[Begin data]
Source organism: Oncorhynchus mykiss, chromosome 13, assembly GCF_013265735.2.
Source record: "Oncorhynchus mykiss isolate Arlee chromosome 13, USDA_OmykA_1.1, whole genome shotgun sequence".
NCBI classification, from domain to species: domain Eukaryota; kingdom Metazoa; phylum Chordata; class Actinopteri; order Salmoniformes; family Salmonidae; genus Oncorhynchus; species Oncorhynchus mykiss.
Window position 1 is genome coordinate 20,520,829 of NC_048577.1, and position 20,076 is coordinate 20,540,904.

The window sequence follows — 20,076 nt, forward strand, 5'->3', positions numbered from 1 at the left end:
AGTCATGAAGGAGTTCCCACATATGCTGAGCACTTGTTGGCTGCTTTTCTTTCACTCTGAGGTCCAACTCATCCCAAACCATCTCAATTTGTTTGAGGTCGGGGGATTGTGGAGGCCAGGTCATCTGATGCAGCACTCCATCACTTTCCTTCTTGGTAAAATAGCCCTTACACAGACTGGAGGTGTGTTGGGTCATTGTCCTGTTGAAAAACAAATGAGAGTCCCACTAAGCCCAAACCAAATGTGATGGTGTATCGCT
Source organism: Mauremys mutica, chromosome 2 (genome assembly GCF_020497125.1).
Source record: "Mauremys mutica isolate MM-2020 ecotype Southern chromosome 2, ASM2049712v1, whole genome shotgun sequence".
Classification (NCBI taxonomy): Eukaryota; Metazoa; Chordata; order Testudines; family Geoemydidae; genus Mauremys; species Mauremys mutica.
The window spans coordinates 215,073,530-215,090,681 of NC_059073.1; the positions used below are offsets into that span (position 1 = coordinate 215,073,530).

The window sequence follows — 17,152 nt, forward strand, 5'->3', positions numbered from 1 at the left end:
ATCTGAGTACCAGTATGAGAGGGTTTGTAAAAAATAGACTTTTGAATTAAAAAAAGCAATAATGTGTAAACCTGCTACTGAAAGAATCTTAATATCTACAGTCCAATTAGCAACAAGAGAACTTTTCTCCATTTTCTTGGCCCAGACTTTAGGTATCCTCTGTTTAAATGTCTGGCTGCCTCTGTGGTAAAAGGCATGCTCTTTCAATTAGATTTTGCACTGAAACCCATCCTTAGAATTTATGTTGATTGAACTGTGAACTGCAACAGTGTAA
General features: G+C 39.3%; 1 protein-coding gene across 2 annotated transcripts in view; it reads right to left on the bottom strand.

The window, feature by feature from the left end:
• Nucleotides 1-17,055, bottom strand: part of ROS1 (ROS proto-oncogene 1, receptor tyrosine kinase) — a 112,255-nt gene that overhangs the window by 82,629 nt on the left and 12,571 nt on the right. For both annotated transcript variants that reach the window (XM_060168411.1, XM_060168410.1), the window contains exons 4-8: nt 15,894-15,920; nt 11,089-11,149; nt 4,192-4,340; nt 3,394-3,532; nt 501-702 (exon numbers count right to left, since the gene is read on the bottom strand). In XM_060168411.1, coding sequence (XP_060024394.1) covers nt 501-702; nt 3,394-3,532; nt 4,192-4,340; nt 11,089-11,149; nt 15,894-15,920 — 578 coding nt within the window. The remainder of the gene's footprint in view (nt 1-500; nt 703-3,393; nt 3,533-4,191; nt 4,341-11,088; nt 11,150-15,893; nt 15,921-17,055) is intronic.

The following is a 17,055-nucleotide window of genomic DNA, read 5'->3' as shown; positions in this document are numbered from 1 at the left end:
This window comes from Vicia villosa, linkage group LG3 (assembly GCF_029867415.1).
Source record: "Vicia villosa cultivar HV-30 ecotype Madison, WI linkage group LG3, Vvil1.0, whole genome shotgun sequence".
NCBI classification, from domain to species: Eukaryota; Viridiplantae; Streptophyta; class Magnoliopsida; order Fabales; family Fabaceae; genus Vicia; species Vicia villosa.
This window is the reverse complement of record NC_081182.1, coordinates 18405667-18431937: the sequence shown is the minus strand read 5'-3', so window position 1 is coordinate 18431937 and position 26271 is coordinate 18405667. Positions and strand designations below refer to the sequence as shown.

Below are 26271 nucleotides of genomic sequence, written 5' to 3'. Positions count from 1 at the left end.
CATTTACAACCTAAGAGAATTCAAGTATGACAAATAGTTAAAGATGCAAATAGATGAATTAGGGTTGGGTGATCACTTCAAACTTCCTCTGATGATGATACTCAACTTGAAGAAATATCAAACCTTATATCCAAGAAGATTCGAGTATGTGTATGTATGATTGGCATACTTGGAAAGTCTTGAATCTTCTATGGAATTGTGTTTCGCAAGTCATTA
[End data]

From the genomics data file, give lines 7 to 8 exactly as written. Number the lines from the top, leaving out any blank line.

Source organism: Mauremys mutica, chromosome 2 (genome assembly GCF_020497125.1).
Source record: "Mauremys mutica isolate MM-2020 ecotype Southern chromosome 2, ASM2049712v1, whole genome shotgun sequence".